You do not have to be a birder to get excited when Waxwings turn up in your garden. They quickly attract attention with their distinctive sandy-pink plumage, a large punkish crest, a black bib, yellow tips to the tail feathers and white markings in the wings. 

Their name derives from the bright red tips to the secondary flight feathers. These resemble a splash of the red sealing wax that ancient pharmacists (like me) will remember using to seal the white demy paper in which they once wrapped prescription medicines.

In winter Waxwings feed mainly on berries. They are fond of rowan and hawthorn but are also partial to cotoneaster and other garden shrubs. They are often seen in tight flocks that spend much of their time calling loudly from the tops of tall trees but then suddenly drop into a bush full of berries. After feeding frantically for a few minutes, sometimes completely stripping the bush, they return to their treetop vantage points. In January 2012, near my London home, I watched a flock of about 250 feeding in this way — until an urban Sparrowhawk swooped in and scattered them. 

Although they have a nervous manner, Waxwings can be remarkably approachable. They will usually let you sidle up to within a few feet of them before they fly. With patience, you may even be able to tempt them to feed from your hand.

In Britain, Waxwings have a reputation for frequenting supermarket car parks, feeding from the berry-bearing trees that are often planted in such places. I suspect that our commoner berry-eating birds, being more timid, are deterred by the dawn-to-dusk presence of shoppers and so leave the fruit on the bushes for the bolder visitors from the north. 

Mystery of the toxic quail

Common Quail (by Callie Jones)
Some 3,500 years ago, according to the Bible, Moses led the Israelites out of Egypt into the wilderness. When they became hungry and demanded flesh to eat, God sent a wind that deposited quails for miles round their encampment. But when they gathered and ate the quails, “the Lord smote the people with a very great plague” (Numbers 11:31–33).

Later, ancient Greek and Roman writers also described sickness after consuming quails, and severe illness still occasionally afflicts quail-eaters — sometimes killing elderly victims.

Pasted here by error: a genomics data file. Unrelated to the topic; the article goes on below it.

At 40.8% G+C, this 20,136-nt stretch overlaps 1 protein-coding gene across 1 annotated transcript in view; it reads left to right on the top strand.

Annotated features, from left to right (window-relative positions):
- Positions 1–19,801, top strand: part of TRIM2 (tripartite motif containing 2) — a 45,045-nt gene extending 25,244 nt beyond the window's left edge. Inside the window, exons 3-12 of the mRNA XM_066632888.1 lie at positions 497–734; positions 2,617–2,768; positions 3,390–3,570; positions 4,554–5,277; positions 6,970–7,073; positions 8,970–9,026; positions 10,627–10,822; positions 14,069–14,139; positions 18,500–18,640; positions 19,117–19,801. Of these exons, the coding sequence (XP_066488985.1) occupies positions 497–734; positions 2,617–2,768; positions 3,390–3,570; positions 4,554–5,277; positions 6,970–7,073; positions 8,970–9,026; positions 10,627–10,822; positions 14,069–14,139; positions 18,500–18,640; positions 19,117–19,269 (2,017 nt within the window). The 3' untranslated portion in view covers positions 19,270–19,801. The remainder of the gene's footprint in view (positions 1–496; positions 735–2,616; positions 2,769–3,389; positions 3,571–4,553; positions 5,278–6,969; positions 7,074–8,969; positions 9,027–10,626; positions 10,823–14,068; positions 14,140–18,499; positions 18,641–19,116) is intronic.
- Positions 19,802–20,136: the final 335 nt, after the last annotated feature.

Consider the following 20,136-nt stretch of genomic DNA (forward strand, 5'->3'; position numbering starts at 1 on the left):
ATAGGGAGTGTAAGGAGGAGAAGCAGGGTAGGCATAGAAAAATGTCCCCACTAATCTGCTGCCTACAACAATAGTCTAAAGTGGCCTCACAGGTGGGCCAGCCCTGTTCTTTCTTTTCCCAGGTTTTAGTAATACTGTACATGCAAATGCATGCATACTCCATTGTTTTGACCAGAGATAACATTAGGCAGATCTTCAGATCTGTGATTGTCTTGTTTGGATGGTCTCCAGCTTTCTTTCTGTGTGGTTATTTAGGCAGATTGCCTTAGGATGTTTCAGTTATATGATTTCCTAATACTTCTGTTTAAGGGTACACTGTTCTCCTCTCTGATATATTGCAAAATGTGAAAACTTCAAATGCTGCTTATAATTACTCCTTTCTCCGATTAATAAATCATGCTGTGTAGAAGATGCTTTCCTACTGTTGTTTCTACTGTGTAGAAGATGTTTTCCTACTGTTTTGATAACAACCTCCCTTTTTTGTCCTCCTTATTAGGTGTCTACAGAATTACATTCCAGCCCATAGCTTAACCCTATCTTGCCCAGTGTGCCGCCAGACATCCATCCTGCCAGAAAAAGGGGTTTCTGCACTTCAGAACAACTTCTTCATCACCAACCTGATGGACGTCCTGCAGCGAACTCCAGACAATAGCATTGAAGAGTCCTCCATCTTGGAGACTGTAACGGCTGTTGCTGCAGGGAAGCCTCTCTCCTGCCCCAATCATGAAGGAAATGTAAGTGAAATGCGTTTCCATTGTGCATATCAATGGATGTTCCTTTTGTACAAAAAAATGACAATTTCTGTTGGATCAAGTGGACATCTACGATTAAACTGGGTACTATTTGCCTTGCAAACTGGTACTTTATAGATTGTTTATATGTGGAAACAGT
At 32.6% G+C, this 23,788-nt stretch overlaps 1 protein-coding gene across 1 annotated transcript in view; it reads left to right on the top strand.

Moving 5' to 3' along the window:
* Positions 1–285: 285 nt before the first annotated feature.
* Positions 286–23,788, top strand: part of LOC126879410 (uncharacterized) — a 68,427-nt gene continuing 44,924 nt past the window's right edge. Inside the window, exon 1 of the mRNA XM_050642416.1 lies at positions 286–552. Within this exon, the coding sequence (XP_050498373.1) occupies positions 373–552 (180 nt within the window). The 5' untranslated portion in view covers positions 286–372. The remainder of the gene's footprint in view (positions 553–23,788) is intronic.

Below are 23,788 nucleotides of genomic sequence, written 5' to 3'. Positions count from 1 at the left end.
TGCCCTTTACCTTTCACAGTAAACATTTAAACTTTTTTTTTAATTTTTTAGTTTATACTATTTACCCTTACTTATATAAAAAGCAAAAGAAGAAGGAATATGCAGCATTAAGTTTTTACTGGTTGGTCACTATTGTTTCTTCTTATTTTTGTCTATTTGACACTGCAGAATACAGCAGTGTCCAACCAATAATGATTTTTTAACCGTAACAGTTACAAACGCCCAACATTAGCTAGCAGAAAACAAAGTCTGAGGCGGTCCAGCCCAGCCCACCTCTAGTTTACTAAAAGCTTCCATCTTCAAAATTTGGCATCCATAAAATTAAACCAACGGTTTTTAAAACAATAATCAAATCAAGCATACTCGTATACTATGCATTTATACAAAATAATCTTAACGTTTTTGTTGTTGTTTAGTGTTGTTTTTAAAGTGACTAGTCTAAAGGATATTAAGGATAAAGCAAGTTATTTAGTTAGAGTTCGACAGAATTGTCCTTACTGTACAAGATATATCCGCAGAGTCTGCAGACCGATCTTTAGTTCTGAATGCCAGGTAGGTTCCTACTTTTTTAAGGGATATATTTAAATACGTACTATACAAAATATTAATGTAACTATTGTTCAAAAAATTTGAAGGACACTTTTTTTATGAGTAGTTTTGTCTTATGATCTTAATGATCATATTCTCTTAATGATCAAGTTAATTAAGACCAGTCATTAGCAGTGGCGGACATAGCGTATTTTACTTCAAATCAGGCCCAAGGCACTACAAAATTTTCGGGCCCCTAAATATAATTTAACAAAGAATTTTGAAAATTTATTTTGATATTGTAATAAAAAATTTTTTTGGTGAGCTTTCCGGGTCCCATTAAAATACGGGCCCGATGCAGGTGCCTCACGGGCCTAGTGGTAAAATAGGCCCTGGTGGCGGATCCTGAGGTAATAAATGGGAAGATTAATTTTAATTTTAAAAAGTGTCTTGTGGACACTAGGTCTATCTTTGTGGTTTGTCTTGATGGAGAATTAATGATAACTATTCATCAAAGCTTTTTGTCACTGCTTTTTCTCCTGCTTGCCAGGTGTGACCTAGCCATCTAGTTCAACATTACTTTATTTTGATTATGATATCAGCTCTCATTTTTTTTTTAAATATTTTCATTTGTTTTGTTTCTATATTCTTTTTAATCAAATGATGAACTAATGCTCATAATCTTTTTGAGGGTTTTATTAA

The sickness, known as coturnism, is caused by a toxin in the fat and flesh of the wild European Quail, or Common Quail, Coturnix coturnix. The toxin causes rapid breakdown of skeletal muscle (rhabdomyolysis), leading to muscular weakness and producing breakdown products that damage the kidneys and may lead to acute renal failure. Other symptoms include vomiting, respiratory distress, excruciating pain and paralysis. Sufferers who recover may take 10 days to get over the symptoms. 

The whys and wherefores of coturnism are a mystery. Although there are various other species of quail, only C coturnix has been implicated in the syndrome. And the toxicity occurs only during certain stages of migration and by no means in every bird. 

European Quails are tiny game birds that feed on seeds and insects. They spend the summer in Europe and the winter in sub-Saharan Africa. They follow two main migratory routes, with some crossing the Mediterranean at its eastern end and others at its western end. Toxicity in birds using the eastern flyway occurs only when they migrate south in autumn, while in those using the western flyway it occurs only during the northerly movement in spring.

It has been suggested that coturnism is caused by alkaloids (coniines) in the flesh of birds that have fed on the seeds of hemlock, Conium maculatum. But hemlock cannot be responsible for all cases because it is not in seed in spring when western flyway birds are toxic. The quails must therefore derive their poison from other food sources. 

Another plant named as a suspect is the annual yellow-woundwort, Stachys annua, which sets seed in the various parts of its range at the same time as the quails become toxic. Its seeds have been found in the digestive tracts of quails that have caused coturnism, but investigators have as yet failed to identify any toxins in the seeds. 

Definitive research is needed before the mystery of coturnism can be fully explained.

A nightingale sang . . .

The Nightingale is famous for its song, but I suspect that few Brits have knowingly heard one singing. The bird is a scarce summer visitor to southern England, where it usually keeps to dense woodland well away from human habitation. Since the males sing only for a few weeks, and mainly during unsociable hours, they are not often heard.